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Ann Neurol. 2001 Aug;50(2):195-201.

Randomized controlled trial of intravenous immunoglobulin versus oral prednisolone in chronic inflammatory demyelinating polyradiculoneuropathy.

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1
Department of Neuroimmunology, Guy's, King's, and St. Thomas' School of Medicine, Guy's Hospital, London, United Kingdom.

Abstract

This multicenter, randomized, double-blind, crossover trial compared a six week course of oral prednisolone tapering from 60 mg to 10 mg daily with intravenous immunoglobulin (IVIg) 2.0 g/kg given over one to two days for treating chronic inflammatory demyelinating polyradiculoneuropathy (CIDP). Twenty-four of the thirty-two randomized patients completed both treatment periods. Both treatments produced significant improvements in the primary outcome measure, change in an 11-point disability scale two weeks after randomization. There was slightly, but not significantly, more improvement after IVIg than with prednisolone, the mean difference between the groups in change in disability grade being 0.16 (95% CI = -0.35 to 0.66). There were also slightly, but not significantly, greater improvements favoring IVIg in the secondary outcome measures: time to walk 10 meters after two weeks and improvement in disability grade after six weeks. Results may have been biased against IVIg by the eight patients who did not complete the second arm of the trial. A serious adverse event (psychosis) attributable to treatment occurred in one patient while on prednisolone and in none with IVIg.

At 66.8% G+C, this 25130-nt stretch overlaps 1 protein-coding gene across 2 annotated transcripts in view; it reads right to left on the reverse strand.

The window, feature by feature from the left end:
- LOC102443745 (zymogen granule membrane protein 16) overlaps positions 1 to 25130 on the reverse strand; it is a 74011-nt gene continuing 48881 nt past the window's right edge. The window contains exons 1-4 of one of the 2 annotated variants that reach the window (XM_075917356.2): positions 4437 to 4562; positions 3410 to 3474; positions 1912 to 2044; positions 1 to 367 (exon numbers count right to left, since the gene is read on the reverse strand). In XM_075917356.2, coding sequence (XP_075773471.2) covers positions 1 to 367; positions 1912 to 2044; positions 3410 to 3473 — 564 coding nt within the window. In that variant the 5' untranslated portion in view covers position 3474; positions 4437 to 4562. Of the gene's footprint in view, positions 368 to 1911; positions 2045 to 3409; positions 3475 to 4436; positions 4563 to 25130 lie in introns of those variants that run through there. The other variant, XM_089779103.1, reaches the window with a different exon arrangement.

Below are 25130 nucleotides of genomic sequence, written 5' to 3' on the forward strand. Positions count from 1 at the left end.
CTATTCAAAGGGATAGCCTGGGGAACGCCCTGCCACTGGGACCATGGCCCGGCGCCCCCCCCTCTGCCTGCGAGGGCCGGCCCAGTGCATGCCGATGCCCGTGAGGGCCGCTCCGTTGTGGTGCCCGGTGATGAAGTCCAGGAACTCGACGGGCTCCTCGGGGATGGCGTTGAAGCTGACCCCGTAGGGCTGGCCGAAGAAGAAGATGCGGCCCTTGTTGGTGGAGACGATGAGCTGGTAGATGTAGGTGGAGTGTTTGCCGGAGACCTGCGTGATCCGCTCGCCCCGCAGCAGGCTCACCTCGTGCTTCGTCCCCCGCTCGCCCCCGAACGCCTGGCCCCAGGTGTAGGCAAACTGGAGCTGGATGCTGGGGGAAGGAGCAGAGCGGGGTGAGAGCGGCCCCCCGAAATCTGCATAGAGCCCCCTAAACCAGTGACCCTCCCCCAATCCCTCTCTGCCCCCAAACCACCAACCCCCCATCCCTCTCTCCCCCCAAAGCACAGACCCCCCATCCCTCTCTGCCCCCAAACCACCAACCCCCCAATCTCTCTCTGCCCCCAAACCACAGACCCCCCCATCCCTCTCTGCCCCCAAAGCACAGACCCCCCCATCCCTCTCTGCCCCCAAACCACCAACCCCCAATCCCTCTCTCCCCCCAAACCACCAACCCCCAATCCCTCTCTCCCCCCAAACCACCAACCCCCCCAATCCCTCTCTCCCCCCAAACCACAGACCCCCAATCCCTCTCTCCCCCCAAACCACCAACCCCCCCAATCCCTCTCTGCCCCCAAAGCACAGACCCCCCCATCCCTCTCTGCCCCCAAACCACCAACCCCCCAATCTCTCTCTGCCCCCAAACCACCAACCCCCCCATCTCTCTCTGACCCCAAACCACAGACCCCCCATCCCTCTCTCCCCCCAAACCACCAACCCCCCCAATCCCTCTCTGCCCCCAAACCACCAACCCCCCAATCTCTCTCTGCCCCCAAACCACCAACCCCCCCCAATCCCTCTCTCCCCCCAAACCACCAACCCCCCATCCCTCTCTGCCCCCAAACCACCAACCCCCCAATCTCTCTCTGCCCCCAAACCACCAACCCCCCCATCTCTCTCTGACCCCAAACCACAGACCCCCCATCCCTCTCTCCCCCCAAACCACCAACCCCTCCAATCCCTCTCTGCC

PMID:
11506402
[Indexed for MEDLINE]

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